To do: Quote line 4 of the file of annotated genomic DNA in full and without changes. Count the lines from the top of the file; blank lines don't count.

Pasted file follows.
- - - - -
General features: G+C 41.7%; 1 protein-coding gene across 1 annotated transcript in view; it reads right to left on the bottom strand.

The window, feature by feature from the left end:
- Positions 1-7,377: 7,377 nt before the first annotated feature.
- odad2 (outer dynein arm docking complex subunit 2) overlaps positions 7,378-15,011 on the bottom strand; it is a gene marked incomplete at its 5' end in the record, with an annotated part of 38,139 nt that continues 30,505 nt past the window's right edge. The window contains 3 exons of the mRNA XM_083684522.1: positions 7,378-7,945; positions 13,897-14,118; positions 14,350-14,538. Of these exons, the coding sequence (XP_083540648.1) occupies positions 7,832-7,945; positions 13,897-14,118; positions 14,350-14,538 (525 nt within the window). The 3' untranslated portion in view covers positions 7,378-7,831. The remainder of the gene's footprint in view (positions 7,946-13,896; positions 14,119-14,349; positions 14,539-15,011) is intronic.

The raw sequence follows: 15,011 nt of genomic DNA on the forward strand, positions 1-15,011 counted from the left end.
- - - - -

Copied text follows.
- odad2 (outer dynein arm docking complex subunit 2) overlaps positions 7,378-15,011 on the bottom strand; it is a gene marked incomplete at its 5' end in the record, with an annotated part of 38,139 nt that continues 30,505 nt past the window's right edge. The window contains 3 exons of the mRNA XM_083684522.1: positions 7,378-7,945; positions 13,897-14,118; positions 14,350-14,538. Of these exons, the coding sequence (XP_083540648.1) occupies positions 7,832-7,945; positions 13,897-14,118; positions 14,350-14,538 (525 nt within the window). The 3' untranslated portion in view covers positions 7,378-7,831. The remainder of the gene's footprint in view (positions 7,946-13,896; positions 14,119-14,349; positions 14,539-15,011) is intronic.